Conclusion and the Singaporean success story

In this evidence, we have explored a range of policy measures that could support long-run productivity and economic growth as the pandemic recedes. Governments are, to an extent, at the mercy of the business cycle and the inherent unpredictability of future technological changes, which limits the impact policy can have on productivity and economic growth.

Nevertheless, we do not believe that this means governments should take an agnostic approach when addressing the current economic malaise. Rather, policymakers can pull a range of levers to ensure the economy reaches its productive capacity. We have set out a small number of options in this evidence which we believe merit consideration. Our proposals do not function in isolation but should rather be considered as part of a policy mix which, for example, boosts the economy’s supply side by stimulating private sector business investment and technology diffusion whilst also shoring up demand through labour market interventions like a jobs guarantee. In short, a mutually reinforcing approach is the right one.

In a recent SMF briefing, we pointed to the example of Singapore which has experienced extraordinary economic success since the 1960s. Much of this debate has caricaturised the city-state as a low tax, low regulation oasis for business, with some commentators deducing that this environment is what has driven Singapore’s economic growth. We would instead highlight Singapore’s activist state – and the policy mix it deploys – as the key to its success. Policies overlap, as we illustrate in our discussions around productivity, management and technology adoption. Similarly, investment in cutting-edge innovation without adequate investment in human capital will limit any economic benefits accrued.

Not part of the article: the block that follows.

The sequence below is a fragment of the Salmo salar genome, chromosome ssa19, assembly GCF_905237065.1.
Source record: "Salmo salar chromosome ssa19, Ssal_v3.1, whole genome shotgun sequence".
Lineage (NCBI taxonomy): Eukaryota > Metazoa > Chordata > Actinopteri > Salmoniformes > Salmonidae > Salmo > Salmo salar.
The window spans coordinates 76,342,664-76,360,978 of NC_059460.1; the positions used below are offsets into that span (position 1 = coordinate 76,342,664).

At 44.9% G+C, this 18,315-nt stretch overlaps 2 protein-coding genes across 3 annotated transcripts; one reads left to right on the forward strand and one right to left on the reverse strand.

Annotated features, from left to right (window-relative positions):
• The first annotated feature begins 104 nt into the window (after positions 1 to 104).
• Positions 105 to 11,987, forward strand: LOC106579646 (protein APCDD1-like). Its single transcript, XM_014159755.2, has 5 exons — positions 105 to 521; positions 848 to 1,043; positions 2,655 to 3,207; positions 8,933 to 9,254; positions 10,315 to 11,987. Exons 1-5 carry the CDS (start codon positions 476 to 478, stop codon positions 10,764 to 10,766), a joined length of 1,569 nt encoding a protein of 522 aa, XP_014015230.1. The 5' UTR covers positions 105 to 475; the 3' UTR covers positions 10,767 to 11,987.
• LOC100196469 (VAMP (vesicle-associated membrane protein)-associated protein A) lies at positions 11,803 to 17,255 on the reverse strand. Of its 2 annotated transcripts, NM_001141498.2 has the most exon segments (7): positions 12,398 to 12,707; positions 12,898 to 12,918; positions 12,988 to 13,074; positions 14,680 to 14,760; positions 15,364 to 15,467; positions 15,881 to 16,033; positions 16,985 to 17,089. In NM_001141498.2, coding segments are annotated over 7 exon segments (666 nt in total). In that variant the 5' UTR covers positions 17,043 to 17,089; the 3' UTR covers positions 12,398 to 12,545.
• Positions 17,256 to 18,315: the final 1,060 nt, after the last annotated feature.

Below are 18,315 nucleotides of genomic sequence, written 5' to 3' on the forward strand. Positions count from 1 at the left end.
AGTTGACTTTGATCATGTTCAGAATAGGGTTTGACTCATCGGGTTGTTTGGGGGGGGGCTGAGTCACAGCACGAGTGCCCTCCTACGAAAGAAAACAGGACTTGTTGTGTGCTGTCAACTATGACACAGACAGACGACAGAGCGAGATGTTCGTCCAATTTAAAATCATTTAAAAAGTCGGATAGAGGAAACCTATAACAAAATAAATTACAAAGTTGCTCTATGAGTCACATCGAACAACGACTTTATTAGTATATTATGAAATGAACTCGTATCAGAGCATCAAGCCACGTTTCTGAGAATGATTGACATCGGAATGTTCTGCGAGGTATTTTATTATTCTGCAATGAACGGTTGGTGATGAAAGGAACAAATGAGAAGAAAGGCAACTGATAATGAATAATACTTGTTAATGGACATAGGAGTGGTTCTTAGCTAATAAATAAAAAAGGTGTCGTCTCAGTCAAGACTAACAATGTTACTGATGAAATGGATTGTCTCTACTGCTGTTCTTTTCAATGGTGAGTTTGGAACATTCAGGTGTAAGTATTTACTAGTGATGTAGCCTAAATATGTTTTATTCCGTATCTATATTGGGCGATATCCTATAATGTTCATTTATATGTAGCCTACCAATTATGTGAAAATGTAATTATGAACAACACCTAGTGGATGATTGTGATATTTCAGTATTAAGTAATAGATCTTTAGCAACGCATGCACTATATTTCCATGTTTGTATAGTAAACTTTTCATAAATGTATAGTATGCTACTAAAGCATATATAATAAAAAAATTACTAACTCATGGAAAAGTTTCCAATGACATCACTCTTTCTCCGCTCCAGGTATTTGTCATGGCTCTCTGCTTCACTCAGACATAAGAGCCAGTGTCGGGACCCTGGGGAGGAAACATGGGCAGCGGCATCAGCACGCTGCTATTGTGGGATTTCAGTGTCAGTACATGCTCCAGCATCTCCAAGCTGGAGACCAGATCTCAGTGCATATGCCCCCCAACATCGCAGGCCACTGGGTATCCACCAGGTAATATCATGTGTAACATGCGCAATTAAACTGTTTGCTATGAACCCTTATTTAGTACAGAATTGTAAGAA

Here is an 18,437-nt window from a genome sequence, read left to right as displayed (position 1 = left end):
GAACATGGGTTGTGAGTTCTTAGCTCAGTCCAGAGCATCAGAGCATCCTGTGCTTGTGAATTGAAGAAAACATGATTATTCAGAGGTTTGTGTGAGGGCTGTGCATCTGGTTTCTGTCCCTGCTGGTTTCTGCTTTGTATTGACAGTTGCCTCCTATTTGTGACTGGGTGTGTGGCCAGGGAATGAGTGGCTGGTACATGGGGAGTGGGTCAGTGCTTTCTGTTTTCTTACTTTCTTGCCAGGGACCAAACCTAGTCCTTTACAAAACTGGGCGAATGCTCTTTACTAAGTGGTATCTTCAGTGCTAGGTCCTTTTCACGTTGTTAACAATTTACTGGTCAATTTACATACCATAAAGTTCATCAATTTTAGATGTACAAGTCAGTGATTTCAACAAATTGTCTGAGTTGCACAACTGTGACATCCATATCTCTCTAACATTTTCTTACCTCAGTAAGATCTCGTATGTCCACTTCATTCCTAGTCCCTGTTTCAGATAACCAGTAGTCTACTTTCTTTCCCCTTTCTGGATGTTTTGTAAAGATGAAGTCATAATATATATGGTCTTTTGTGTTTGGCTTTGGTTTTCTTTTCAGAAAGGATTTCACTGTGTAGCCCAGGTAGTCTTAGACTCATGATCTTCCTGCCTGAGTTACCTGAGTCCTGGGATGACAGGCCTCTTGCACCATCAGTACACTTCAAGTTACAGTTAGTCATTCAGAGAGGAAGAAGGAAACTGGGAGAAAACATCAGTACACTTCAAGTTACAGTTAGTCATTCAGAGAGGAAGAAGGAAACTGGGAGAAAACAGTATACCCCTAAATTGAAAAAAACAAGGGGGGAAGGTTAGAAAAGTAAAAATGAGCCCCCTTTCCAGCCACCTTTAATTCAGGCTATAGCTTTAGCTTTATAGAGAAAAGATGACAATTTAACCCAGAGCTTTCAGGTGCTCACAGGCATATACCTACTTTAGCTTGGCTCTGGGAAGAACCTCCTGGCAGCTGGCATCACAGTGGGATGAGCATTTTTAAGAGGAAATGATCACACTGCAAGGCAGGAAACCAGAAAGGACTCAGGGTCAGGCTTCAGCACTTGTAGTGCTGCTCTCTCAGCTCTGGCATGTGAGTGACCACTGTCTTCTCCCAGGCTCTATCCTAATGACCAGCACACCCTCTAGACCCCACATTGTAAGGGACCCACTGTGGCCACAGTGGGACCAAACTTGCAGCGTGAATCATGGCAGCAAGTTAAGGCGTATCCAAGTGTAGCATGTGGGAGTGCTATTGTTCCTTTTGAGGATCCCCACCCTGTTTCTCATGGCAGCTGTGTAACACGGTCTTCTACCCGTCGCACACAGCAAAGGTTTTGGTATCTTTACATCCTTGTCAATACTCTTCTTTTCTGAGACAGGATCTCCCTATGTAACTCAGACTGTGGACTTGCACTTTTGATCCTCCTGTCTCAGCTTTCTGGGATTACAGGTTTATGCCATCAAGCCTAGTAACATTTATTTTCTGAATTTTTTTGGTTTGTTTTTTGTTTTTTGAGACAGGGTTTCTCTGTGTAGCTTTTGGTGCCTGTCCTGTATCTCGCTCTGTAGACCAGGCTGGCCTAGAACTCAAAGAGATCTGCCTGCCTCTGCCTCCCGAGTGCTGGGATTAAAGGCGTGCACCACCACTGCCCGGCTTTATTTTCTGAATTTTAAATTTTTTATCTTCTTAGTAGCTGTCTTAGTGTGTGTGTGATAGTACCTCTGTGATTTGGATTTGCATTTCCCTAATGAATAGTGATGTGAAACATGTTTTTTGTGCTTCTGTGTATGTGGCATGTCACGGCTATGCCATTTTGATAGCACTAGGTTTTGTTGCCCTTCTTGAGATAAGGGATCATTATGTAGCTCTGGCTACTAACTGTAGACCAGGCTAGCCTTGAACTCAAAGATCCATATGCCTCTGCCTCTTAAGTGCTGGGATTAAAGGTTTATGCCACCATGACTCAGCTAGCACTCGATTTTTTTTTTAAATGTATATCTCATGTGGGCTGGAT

We identify seven elements to Singapore’s policy mix which the British state should adopt. These are:

  1. Ensuring there is an efficient legal system that robustly protects property rights and swiftly but fairly resolves disputes.
  2. Minimising barriers to entrepreneurship and business growth, especially hurdles arising from poorly designed and inefficient state bureaucracy.